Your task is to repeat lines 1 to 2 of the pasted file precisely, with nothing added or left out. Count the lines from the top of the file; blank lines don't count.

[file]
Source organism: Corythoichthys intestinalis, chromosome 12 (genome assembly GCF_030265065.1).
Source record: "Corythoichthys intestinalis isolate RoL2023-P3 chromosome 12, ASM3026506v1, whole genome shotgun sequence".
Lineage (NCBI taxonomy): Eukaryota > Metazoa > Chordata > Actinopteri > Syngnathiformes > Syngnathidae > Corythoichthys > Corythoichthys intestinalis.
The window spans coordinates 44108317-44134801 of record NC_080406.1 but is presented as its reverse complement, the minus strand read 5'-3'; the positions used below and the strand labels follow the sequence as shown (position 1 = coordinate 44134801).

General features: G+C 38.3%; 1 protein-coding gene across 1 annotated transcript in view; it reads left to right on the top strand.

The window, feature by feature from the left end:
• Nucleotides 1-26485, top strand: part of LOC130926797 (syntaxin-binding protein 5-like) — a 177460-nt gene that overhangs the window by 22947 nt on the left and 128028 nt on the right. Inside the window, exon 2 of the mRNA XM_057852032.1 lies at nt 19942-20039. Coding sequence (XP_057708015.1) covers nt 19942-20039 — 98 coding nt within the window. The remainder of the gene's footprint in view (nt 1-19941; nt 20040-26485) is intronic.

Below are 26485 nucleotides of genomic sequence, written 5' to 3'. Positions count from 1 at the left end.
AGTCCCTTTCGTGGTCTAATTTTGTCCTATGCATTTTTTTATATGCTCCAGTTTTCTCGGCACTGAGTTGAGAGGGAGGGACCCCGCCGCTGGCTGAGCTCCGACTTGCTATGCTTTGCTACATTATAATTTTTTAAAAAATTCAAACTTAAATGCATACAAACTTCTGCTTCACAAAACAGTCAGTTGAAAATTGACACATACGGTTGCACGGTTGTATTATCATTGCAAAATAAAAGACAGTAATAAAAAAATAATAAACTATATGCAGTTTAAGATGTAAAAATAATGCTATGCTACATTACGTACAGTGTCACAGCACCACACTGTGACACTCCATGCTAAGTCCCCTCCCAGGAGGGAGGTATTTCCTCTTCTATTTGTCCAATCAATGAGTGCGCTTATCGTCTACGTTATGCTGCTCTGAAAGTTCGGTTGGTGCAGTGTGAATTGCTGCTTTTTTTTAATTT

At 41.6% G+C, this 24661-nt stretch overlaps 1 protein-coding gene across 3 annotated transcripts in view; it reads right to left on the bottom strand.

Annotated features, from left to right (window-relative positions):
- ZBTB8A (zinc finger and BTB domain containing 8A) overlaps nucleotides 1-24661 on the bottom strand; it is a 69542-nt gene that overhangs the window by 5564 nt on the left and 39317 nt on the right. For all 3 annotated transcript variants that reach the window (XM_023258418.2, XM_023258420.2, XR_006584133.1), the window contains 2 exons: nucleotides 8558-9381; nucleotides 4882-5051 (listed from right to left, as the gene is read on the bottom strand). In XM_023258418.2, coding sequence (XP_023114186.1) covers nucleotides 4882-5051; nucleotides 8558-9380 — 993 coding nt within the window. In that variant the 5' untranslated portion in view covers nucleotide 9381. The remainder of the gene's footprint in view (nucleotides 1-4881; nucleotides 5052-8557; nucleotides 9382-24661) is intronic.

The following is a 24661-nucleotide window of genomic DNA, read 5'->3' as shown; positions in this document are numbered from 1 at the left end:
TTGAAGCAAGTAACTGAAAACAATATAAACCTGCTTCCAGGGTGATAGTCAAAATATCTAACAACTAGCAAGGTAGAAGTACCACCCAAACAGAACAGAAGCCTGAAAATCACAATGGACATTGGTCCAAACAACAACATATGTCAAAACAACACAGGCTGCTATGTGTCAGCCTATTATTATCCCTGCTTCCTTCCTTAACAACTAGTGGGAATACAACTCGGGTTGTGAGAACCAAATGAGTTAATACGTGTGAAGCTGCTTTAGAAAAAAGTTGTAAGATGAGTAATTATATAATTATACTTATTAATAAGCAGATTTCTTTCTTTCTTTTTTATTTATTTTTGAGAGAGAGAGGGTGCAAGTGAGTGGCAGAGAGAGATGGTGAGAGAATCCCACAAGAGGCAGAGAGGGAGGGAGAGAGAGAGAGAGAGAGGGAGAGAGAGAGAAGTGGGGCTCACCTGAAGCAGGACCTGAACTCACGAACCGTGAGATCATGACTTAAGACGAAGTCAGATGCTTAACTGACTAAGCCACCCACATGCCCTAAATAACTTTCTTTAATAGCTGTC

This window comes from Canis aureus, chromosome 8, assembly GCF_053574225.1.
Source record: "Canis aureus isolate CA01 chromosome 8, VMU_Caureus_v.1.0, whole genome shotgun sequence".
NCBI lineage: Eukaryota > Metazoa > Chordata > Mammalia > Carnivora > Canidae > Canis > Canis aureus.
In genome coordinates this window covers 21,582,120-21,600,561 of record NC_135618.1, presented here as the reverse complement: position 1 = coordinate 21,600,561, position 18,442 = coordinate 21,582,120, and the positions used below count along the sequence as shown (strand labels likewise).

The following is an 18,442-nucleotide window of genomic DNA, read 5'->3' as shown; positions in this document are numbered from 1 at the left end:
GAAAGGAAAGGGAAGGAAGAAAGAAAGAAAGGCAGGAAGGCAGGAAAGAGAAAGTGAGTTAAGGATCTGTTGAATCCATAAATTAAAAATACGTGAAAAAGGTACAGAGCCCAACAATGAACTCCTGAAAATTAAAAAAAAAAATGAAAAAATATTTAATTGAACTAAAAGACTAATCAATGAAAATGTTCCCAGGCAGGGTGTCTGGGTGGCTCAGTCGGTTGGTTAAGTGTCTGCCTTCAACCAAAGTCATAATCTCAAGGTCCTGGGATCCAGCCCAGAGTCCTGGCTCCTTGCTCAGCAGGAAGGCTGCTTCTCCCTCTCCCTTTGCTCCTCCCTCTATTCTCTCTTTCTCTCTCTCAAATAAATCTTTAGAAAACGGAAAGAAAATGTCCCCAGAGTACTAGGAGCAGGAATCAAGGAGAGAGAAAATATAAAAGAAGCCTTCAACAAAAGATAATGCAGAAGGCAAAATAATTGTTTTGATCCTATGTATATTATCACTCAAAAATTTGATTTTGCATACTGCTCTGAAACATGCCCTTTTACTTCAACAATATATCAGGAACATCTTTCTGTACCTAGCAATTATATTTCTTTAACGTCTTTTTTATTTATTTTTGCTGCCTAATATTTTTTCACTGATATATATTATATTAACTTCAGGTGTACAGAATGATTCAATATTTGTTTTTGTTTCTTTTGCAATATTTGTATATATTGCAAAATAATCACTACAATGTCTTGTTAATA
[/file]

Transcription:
Source organism: Corythoichthys intestinalis, chromosome 12 (genome assembly GCF_030265065.1).
Source record: "Corythoichthys intestinalis isolate RoL2023-P3 chromosome 12, ASM3026506v1, whole genome shotgun sequence".